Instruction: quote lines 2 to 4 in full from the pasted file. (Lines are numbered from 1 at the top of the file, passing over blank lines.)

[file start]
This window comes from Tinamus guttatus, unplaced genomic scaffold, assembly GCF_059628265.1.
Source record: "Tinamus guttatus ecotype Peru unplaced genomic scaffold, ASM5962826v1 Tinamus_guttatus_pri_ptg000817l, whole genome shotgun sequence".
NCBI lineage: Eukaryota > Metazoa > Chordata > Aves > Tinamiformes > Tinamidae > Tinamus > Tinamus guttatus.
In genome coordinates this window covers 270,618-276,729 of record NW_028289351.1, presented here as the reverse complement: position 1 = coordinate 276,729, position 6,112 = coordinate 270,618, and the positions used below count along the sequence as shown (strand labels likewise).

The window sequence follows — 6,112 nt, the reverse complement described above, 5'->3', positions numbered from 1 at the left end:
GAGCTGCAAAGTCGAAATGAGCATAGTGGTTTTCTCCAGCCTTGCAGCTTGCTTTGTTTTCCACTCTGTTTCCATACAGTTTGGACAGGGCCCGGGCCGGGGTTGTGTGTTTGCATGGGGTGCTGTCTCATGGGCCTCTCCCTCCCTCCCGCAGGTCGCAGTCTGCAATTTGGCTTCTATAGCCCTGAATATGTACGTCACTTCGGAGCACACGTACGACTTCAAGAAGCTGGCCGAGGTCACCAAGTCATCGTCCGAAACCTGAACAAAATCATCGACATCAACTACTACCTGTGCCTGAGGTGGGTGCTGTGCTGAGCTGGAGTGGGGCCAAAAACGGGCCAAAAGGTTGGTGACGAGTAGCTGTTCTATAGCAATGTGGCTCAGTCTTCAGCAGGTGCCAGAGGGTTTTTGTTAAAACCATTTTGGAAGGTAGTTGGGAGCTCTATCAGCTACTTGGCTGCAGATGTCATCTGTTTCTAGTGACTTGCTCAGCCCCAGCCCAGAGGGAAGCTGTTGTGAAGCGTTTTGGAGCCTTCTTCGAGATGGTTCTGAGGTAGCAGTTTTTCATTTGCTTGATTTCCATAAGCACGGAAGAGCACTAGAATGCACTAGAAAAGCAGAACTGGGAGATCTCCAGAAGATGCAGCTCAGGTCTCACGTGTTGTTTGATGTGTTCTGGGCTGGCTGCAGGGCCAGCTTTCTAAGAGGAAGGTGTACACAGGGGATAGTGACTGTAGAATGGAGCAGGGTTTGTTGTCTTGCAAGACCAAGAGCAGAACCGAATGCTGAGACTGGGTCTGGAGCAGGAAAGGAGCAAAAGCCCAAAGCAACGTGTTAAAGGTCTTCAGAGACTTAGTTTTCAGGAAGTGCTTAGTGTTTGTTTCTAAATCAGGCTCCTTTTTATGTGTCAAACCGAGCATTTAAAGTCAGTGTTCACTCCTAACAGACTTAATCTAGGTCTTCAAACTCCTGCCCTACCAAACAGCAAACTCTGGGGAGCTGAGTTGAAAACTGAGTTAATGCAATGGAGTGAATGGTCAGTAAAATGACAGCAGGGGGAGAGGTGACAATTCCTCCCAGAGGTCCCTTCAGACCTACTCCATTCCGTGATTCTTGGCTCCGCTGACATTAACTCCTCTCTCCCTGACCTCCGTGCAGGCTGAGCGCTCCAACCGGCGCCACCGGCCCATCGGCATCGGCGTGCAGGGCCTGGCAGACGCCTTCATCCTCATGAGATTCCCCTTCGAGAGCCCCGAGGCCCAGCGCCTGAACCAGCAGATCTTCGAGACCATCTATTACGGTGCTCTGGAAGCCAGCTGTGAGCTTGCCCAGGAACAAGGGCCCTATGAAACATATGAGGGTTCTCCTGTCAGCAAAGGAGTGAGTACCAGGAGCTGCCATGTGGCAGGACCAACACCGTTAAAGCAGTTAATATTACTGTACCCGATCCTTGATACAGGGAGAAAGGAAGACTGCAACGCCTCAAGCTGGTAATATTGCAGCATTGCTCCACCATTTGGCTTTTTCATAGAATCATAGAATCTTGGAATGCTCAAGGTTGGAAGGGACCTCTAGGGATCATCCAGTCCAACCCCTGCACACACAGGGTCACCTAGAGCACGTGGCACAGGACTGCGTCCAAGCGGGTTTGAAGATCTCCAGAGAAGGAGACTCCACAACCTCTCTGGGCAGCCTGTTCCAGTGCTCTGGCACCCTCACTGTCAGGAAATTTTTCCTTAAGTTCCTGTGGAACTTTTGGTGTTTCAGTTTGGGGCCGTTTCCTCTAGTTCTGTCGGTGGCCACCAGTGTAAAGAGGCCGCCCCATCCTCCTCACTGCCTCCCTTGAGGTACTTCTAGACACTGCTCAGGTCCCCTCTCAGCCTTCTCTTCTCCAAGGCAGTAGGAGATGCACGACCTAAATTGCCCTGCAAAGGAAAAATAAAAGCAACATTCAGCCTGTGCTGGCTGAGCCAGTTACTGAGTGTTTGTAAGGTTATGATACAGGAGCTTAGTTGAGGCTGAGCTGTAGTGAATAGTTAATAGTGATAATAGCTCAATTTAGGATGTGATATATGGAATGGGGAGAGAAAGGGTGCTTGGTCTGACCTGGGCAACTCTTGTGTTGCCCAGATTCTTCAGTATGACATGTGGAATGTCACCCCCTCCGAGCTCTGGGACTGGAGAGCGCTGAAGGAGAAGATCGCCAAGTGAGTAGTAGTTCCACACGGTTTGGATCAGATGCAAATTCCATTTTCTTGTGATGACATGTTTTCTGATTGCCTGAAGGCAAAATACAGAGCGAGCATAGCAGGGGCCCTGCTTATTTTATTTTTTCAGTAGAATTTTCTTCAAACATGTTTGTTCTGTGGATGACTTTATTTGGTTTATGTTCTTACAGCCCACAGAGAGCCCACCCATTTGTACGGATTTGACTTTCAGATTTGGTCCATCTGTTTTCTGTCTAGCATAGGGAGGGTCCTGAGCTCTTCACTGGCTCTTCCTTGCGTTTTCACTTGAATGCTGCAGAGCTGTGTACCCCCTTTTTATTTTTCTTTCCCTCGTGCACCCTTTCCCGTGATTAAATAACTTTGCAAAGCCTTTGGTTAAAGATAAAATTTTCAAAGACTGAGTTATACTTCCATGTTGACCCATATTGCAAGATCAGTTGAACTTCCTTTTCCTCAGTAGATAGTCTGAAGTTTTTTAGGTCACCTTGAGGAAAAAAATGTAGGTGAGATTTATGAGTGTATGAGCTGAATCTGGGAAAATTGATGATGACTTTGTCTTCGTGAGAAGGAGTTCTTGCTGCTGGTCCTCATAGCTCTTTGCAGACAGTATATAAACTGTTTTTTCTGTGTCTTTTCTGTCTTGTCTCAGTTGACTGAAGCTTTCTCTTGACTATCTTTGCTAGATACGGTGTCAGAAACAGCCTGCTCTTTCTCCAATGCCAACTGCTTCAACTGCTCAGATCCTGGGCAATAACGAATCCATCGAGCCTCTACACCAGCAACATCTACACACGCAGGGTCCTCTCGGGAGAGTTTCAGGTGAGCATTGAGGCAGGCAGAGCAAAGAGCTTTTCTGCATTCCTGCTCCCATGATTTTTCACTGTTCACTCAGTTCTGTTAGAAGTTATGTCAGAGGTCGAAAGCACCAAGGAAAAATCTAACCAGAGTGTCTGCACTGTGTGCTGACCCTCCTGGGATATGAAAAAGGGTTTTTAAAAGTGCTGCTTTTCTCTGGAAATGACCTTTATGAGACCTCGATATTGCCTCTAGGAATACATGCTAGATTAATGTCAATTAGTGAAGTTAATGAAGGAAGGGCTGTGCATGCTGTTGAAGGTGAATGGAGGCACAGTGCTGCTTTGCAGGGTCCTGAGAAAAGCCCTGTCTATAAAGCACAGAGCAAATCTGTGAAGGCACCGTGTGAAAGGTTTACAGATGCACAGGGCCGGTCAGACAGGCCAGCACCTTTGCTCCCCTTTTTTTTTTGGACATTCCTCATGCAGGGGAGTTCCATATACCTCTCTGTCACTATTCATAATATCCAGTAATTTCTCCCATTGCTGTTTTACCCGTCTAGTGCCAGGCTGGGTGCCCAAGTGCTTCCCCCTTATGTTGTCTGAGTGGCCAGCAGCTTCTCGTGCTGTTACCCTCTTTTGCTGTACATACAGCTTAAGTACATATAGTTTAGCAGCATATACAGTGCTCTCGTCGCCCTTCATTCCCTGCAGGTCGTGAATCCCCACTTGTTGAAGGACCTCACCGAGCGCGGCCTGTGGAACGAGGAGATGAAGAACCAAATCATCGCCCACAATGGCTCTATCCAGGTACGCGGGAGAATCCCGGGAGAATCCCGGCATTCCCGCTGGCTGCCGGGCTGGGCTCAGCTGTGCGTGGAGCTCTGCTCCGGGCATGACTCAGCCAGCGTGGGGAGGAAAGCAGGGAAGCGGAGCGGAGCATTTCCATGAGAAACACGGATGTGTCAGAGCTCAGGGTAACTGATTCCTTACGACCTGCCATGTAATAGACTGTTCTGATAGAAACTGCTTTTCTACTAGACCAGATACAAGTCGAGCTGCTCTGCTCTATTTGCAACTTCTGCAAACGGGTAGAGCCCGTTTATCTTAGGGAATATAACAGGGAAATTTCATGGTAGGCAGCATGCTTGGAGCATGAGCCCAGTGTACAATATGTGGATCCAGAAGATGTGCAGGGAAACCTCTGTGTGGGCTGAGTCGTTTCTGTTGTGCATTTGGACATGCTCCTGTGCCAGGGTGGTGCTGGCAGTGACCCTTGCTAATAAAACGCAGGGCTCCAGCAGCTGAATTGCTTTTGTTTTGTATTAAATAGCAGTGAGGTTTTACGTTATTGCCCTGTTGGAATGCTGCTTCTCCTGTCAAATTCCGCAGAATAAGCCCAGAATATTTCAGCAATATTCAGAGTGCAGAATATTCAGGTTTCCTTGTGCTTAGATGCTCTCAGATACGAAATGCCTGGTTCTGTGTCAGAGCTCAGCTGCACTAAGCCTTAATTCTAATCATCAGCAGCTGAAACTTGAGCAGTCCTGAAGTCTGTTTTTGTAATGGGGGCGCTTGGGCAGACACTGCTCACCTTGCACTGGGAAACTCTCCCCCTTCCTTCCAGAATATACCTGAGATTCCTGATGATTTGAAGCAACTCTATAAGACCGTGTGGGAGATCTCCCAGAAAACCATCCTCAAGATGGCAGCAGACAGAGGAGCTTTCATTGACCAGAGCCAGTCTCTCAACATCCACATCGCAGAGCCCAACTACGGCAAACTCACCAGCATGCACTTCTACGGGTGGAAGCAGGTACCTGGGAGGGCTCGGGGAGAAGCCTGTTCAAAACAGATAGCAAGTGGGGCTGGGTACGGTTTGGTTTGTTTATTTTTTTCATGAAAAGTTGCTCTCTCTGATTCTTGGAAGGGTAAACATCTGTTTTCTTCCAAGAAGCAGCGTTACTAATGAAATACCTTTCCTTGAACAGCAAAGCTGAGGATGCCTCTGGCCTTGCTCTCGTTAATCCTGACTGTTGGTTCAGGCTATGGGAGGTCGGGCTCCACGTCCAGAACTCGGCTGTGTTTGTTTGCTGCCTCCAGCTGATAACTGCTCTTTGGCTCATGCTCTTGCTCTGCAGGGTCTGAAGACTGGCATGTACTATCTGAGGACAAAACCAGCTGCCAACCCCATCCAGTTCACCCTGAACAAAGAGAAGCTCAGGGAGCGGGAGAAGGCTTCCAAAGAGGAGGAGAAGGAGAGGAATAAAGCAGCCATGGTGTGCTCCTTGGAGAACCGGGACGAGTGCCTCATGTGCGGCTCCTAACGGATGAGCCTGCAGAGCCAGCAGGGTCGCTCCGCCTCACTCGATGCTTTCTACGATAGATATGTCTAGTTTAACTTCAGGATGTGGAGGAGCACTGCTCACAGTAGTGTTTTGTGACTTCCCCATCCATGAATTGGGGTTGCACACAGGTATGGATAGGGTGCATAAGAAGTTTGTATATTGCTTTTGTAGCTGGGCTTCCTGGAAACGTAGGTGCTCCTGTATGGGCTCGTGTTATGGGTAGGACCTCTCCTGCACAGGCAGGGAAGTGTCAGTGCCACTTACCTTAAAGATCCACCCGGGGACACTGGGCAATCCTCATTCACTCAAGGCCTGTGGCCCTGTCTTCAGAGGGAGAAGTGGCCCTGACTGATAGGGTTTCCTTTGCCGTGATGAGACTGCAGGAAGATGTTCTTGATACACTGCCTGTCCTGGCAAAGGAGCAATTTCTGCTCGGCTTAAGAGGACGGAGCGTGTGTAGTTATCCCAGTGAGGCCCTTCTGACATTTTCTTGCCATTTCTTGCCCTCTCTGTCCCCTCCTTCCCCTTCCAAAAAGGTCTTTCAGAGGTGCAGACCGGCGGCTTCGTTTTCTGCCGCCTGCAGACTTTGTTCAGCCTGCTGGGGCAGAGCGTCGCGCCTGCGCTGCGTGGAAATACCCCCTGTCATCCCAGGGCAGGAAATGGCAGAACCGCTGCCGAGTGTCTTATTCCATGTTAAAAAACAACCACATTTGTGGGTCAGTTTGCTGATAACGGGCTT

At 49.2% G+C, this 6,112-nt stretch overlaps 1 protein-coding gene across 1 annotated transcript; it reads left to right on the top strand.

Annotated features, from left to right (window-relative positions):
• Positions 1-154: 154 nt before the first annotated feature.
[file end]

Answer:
Source record: "Tinamus guttatus ecotype Peru unplaced genomic scaffold, ASM5962826v1 Tinamus_guttatus_pri_ptg000817l, whole genome shotgun sequence".
NCBI lineage: Eukaryota > Metazoa > Chordata > Aves > Tinamiformes > Tinamidae > Tinamus > Tinamus guttatus.
In genome coordinates this window covers 270,618-276,729 of record NW_028289351.1, presented here as the reverse complement: position 1 = coordinate 276,729, position 6,112 = coordinate 270,618, and the positions used below count along the sequence as shown (strand labels likewise).